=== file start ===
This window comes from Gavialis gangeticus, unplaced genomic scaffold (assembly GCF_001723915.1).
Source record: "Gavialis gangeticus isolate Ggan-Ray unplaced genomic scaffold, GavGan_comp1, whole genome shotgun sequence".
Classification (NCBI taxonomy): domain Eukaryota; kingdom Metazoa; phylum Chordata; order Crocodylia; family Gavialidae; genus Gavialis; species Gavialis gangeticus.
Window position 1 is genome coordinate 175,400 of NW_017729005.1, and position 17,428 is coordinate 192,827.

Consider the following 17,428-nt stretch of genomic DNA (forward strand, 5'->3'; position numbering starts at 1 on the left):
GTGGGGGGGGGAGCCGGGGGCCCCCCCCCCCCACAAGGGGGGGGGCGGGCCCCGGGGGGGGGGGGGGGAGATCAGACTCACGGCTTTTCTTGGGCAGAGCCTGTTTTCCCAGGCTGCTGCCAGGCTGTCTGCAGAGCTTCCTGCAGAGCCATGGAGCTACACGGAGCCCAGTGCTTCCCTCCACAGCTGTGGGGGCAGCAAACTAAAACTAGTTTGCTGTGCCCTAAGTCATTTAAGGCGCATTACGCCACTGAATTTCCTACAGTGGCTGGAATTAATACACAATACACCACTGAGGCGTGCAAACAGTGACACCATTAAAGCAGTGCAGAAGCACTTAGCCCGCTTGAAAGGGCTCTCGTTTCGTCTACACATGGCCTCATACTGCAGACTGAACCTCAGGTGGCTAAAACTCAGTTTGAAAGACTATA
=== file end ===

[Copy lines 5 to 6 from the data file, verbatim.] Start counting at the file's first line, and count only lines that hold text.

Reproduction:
Consider the following 17,428-nt stretch of genomic DNA (forward strand, 5'->3'; position numbering starts at 1 on the left):
GTGGGGGGGGGAGCCGGGGGCCCCCCCCCCCCACAAGGGGGGGGGCGGGCCCCGGGGGGGGGGGGGGGAGATCAGACTCACGGCTTTTCTTGGGCAGAGCCTGTTTTCCCAGGCTGCTGCCAGGCTGTCTGCAGAGCTTCCTGCAGAGCCATGGAGCTACACGGAGCCCAGTGCTTCCCTCCACAGCTGTGGGGGCAGCAAACTAAAACTAGTTTGCTGTGCCCTAAGTCATTTAAGGCGCATTACGCCACTGAATTTCCTACAGTGGCTGGAATTAATACACAATACACCACTGAGGCGTGCAAACAGTGACACCATTAAAGCAGTGCAGAAGCACTTAGCCCGCTTGAAAGGGCTCTCGTTTCGTCTACACATGGCCTCATACTGCAGACTGAACCTCAGGTGGCTAAAACTCAGTTTGAAAGACTATA